Long-term consumption, early in life, of foods that quickly digest into simple sugars may program the body to make excess insulin–and abdominal fat. These findings, from an Australian study in rats, suggest how diet might foster an individual’s susceptibility to obesity and diabetes.
Dorota B. Pawlak and her group at the University of Sydney fed 2-month-old rats diets that nutritionally resembled what most people now eat–about 20 percent protein, 35 percent fat, and 45 percent carbohydrates, which are sugars and starches. However, half of the animals received carbohydrates with a low glycemic index (GI), which signifies foods that digest slowly. The rest got high-GI carbs (SN: 4/8/00, p. 236). These break down rapidly, releasing the simple sugar glucose into the blood.
By the trial’s end, after 7 weeks, the animals all weighed about the same. However, those that had dined on the high-GI foods had more fat–for example, 15 percent more fat at a site that’s a model for abdominal fat in people–the scientists report in the January Journal of Nutrition.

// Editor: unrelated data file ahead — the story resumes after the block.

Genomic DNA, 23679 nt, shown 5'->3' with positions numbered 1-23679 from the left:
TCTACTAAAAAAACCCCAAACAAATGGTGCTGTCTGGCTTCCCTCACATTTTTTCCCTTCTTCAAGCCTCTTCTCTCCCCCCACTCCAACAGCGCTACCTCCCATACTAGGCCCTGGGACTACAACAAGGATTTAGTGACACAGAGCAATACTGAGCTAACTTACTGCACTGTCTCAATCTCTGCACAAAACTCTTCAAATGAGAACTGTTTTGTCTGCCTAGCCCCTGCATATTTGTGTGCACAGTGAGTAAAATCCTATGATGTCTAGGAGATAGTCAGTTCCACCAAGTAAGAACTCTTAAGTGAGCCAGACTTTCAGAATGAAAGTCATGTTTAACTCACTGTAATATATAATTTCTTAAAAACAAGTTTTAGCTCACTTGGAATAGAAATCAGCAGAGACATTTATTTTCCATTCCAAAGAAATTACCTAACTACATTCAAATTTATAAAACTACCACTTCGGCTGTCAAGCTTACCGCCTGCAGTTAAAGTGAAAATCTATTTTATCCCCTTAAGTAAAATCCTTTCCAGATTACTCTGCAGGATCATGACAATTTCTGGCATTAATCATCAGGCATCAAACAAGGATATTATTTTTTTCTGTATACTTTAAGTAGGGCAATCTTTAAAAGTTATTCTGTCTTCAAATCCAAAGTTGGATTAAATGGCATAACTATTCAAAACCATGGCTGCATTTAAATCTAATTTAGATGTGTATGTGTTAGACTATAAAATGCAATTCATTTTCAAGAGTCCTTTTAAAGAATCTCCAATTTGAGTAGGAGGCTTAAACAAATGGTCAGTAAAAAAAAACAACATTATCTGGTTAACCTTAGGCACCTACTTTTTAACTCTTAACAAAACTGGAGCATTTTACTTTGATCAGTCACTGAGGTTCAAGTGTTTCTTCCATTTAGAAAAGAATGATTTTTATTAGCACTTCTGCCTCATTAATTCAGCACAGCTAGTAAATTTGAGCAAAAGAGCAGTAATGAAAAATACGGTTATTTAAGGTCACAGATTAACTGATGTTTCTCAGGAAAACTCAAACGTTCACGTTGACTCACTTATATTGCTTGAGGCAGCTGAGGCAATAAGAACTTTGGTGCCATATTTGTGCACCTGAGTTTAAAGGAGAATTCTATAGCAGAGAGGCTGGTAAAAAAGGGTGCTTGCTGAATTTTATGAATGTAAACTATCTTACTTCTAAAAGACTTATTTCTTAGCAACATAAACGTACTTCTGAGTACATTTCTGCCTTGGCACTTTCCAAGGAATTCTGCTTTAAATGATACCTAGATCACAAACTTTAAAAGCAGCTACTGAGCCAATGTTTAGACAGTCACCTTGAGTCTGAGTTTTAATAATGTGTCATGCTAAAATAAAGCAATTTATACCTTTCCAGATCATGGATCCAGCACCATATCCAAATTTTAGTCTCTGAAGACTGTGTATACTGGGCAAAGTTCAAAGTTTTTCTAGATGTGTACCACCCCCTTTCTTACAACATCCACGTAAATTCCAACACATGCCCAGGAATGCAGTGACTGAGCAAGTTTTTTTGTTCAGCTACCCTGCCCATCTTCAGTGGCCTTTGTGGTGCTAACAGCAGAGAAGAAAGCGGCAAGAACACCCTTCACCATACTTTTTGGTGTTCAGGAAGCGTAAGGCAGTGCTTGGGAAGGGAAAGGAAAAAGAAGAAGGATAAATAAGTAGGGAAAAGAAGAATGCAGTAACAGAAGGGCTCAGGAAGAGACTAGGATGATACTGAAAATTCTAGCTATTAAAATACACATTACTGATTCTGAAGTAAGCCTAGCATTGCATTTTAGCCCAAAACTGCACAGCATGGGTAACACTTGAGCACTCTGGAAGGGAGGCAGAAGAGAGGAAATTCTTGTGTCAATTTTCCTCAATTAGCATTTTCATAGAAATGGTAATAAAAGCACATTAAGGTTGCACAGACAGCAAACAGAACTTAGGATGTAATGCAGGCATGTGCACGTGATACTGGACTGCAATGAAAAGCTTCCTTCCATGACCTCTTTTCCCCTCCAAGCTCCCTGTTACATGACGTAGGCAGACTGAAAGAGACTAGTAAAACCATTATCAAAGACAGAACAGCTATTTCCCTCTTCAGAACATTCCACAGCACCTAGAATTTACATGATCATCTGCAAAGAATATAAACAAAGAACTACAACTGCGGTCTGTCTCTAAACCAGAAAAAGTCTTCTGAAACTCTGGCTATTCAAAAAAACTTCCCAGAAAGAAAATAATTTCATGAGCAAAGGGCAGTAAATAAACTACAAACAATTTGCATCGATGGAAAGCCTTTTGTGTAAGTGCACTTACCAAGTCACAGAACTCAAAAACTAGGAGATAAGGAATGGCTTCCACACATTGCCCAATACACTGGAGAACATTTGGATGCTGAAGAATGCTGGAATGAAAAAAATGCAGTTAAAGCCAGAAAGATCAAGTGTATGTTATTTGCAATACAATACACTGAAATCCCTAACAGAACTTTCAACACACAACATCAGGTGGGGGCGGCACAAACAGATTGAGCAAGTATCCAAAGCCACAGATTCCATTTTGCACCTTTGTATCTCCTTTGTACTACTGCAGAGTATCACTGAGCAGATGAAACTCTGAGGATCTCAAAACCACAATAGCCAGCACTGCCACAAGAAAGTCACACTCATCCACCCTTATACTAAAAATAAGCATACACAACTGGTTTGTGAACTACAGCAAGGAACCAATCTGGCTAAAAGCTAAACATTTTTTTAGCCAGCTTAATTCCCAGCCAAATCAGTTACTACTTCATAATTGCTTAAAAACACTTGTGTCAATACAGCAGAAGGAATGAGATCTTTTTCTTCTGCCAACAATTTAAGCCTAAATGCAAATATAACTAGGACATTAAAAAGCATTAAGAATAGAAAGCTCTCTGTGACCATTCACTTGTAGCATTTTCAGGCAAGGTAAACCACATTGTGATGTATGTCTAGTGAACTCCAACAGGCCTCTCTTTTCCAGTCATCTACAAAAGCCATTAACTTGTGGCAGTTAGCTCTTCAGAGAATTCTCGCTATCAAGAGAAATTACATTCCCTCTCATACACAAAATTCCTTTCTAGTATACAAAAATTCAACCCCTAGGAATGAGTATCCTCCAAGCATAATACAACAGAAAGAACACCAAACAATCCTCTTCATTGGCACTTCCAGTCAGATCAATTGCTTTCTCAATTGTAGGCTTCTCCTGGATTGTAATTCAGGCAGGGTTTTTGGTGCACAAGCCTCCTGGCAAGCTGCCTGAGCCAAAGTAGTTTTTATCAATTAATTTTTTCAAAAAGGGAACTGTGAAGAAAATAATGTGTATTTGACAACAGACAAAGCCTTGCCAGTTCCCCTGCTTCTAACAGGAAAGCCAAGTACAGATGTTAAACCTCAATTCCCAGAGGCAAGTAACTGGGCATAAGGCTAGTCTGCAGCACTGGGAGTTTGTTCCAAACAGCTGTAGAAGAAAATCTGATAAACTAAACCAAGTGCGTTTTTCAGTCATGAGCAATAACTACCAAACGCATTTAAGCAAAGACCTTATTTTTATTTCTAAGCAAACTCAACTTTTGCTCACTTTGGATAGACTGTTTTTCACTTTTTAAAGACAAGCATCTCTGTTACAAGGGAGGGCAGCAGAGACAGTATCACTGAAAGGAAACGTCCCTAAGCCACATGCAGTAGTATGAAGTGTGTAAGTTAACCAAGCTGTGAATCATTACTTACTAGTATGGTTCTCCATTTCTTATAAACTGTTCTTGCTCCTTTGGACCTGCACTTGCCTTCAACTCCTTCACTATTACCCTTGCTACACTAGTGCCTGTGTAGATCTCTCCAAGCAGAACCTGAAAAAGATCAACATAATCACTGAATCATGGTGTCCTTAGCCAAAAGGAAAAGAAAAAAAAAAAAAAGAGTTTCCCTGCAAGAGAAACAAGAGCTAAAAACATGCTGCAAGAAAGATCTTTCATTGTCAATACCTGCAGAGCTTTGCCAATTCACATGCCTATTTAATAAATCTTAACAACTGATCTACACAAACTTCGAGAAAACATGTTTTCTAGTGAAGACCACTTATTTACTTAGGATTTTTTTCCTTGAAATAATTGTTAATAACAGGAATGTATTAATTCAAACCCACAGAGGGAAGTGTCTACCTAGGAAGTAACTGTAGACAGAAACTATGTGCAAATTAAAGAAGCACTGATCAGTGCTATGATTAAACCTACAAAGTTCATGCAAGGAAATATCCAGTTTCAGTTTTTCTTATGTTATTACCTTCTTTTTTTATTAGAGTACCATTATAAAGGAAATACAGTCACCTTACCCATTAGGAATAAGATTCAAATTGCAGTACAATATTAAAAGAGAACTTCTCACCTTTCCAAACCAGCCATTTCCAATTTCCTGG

Animals from the two groups also had begun responding differently to carbohydrates. Rats that had been getting a high-GI diet showed blood concentrations of insulin–a hormone the body makes to move glucose into cells–that peaked more quickly after a meal and that stayed high longer than those in the rodents raised on the low-GI fare.
Jenny Brand-Miller, a coauthor of the study, suspects that oversecretion of insulin produced the extra fat in the high-GI animals. She also notes that these rats ended up making excessive insulin in response to every sugar and starch they consumed–not just high-GI ones. “It’s as if they’d become hypersensitized, making overkill amounts of insulin every time,” she says.
Such oversecretion is a hallmark of insulin resistance, a metabolic change that precedes adult-onset diabetes. Brand-Miller says her findings suggest that childhood diets might make the body vulnerable to this disease.